Non-profits try to bear through downturn

DALLAS Tue Mar 17, 2009 11:20am EDT

Giant panda cub Tai Shan (L) and his mother Mei Xiang play during the opening of the Giant Panda Habitat and Asia Trail at the National Zoo in Washington, October 17, 2006. REUTERS/Jim Young

Giant panda cub Tai Shan (L) and his mother Mei Xiang play during the opening of the Giant Panda Habitat and Asia Trail at the National Zoo in Washington, October 17, 2006.

Credit: Reuters/Jim Young

Related Topics

DALLAS (Reuters) - Times are tough for U.S. non-profit organizations, so tough that some employees at one are donating their own money to help stave off layoffs and keep their projects going.

Employees at the National Audubon Society, an environmental group dedicated to habitat conservation, have pledged about $800,000 through voluntary payroll deductions in an internal donation drive to help see it through the recession.

Like many non-profits, Audubon has been squeezed by the severity of the economic downturn.

"We have frozen salaries for 2009 and 2010 and we anticipate that there will be cuts in other places, including layoffs," said Phil Kavits, Audubon's spokesman.

"Staff knows that there will likely be layoffs and/or furloughs soon, yet collectively, they have responded with pledges," he said.

Audubon employs about 700 people and Kavits said that 154 employees had so far donated through payroll deductions, which are kept anonymous.

Non-profits are often staffed by activists passionate about their cause so this behavior is unlikely to be repeated in many other places.

"We depend on the support of our donors and in this time of recession ... it is all the more important for us to make a compelling case as to why a foundation or individual should give to Audubon instead of anybody else," Audubon president John Flicker said in an interview.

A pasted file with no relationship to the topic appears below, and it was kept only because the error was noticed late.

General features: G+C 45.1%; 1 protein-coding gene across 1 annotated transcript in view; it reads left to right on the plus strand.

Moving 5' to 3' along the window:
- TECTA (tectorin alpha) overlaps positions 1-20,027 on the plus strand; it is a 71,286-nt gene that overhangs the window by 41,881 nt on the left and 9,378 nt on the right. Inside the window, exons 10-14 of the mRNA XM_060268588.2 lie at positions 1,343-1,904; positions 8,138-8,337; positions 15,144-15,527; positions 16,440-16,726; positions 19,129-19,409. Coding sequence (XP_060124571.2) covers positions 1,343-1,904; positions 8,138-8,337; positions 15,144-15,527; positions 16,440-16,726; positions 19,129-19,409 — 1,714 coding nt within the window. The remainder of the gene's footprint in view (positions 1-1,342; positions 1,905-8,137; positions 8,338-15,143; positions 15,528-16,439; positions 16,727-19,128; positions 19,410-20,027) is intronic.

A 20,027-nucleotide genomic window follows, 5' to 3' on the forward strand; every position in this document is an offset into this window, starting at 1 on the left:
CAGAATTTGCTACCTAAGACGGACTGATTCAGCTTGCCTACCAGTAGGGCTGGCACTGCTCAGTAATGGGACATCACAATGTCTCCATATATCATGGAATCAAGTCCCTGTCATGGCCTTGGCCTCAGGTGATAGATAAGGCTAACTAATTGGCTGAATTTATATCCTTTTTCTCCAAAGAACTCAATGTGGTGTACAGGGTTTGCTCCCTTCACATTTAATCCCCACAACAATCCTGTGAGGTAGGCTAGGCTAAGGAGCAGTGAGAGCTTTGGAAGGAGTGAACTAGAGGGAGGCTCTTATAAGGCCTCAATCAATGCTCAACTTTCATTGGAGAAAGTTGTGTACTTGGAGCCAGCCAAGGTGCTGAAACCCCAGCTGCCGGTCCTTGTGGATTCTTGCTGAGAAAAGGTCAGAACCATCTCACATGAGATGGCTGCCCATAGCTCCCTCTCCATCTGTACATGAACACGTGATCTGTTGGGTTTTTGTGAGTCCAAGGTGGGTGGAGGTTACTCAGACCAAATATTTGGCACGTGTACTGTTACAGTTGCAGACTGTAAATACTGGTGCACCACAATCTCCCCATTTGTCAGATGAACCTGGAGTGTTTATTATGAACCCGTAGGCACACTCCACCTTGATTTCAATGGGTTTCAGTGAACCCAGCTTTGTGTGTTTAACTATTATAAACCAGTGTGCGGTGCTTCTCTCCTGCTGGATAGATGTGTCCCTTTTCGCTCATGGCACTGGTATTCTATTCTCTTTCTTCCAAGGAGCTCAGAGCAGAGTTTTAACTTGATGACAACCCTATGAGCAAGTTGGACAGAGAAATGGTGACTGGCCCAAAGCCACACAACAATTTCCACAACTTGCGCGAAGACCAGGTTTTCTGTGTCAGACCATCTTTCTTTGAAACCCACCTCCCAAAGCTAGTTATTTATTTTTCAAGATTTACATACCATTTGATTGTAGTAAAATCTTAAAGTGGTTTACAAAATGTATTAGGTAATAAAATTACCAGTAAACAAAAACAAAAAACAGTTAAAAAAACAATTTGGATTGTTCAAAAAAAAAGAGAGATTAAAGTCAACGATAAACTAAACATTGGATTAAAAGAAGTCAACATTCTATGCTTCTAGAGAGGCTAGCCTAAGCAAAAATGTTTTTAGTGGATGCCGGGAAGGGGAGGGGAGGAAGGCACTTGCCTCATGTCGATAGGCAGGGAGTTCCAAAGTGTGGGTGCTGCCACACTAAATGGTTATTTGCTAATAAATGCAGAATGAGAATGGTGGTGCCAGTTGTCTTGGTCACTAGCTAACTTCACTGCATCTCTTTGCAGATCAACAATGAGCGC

"We realized that we were all victims of a recession we didn't create but our staff said we don't want to act like victims. We want to go out to our donors and say we need your help now more than ever and how can we do that? ... The best way to raise money is to first give yourself," he said.

LAG TIME

The recession's impact is not immediately apparent in the annual reports of many conservation or animal welfare groups. But several financial statements examined by Reuters are until the end of 2007 or for a financial year that ended in mid-2008 -- just before the recession began to bite.

Trout Unlimited, which works on watershed conservation, saw its revenue in the fiscal year to the end of September 2007 grow to $23.3 million from $20.5 million.

People for the Ethical Treatment of Animals, an animal welfare group, saw its total revenues grow in its 2008 fiscal year to $34.3 million from $31.2 million the year before but sees tough times ahead.

"PETA has had a number of donors cancel their pledges," said spokesperson Marissa Angeletti.

Audubon's total revenue grew to $104.2 million in the financial year ending June 30, 2008, from $82.4 million the previous year. But the outlook is grim for 2009 and 2010.

"So far, '09 is pretty close to flat on direct mail donations, but is lagging behind last year in ad Audubon magazine revenues and licensing as royalties are down and at least one major licensee has actually gone out of business," said Kavits.

"Membership renewals are also down. Commitments from major foundation and individual donors are being kept, since the money had already been set aside. But we, like many other groups are planning for a significant hit in fiscal year 2010 when the impact of decimated donor portfolios will take a toll on their giving," he said.

(Editing by Alan Elsner)

FILED UNDER: